Before the advent of Windows, many programs strictly followed a procedural design. You ran the program, and it did its work while you waited. When the program was finished, the command prompt returned and you could run another program. With Windows, a new paradigm became dominant: event-driven programming. As you interact with an application, events occur. For example, in programming terms, clicking a command button on a form or Web page raises a button's Click event. The programmer then writes a section of code to react to this event. If no such code exists, Windows simply discards the event.
You can apply the same event concepts to scripts. In other words, you can create event-driven scripts. Before I describe how to create these types of scripts, you need to know how events work and the terms used to describe that process.
An event source signals the occurrence of an event. Broadcasting this signal is called raising the event. Any object can be an event source, which is often called an event firer or event sender. An event receiver responds to an event, a process that's referred to as trapping or sinking an event. Event receivers, which are often called event handlers or event sinks, are subprocedures. So, to sum up, when an event firer raises an event, the event handler traps the event and performs an action.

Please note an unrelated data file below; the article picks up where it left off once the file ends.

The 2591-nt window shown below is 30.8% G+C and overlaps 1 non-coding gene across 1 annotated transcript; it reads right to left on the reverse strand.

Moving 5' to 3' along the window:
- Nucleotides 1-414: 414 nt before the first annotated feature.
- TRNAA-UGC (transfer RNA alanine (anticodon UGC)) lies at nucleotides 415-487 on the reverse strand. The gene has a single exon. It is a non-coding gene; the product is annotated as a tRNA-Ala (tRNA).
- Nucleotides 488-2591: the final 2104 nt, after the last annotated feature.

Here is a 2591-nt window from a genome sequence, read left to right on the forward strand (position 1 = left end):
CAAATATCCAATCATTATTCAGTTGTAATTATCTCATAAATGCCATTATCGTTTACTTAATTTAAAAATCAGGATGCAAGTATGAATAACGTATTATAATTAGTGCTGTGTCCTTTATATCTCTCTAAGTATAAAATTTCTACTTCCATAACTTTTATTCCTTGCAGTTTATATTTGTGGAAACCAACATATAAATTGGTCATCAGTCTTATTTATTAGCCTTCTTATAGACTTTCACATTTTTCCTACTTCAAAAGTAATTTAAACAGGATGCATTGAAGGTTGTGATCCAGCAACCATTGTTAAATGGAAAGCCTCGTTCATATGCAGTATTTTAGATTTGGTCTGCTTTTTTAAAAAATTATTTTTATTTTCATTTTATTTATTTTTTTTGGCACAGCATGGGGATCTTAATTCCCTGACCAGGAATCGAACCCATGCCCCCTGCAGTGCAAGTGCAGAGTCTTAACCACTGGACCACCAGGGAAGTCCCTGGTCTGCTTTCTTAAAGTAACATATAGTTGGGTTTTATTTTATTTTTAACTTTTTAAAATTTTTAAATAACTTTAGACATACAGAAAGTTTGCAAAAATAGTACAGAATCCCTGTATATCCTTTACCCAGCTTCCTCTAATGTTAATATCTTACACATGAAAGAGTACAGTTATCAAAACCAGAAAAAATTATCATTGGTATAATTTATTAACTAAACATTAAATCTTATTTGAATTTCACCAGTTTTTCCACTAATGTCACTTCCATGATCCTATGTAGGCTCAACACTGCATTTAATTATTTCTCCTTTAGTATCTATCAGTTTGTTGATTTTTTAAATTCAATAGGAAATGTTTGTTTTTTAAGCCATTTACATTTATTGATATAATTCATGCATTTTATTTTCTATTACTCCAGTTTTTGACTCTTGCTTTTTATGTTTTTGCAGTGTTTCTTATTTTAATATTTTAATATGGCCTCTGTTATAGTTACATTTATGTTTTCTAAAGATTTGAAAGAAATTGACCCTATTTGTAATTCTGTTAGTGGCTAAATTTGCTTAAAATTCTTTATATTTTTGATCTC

Broadly speaking, you can categorize events that you might want to deal with in scripts into four types:
- events triggered by ActiveX controls
- events triggered by errors
- events triggered by custom code you create through Windows Script Components (WSC)
- events triggered by custom code you create through Windows Management Instrumentation (WMI)
In this article, I concentrate on ActiveX, error, and WSC events. In a later article, I'll cover WMI events.
As a scriptwriter, you're likely familiar with how to use ActiveX controls. Such controls tend to come with objects that have methods, properties, and events. When those controls support automation, you can interact with some or all of the methods, properties, and events in scripts. For example, the InternetExplorer.Application object—the root object of Microsoft Internet Explorer (IE)—supports automation, so you can use that object in event-driven scripts.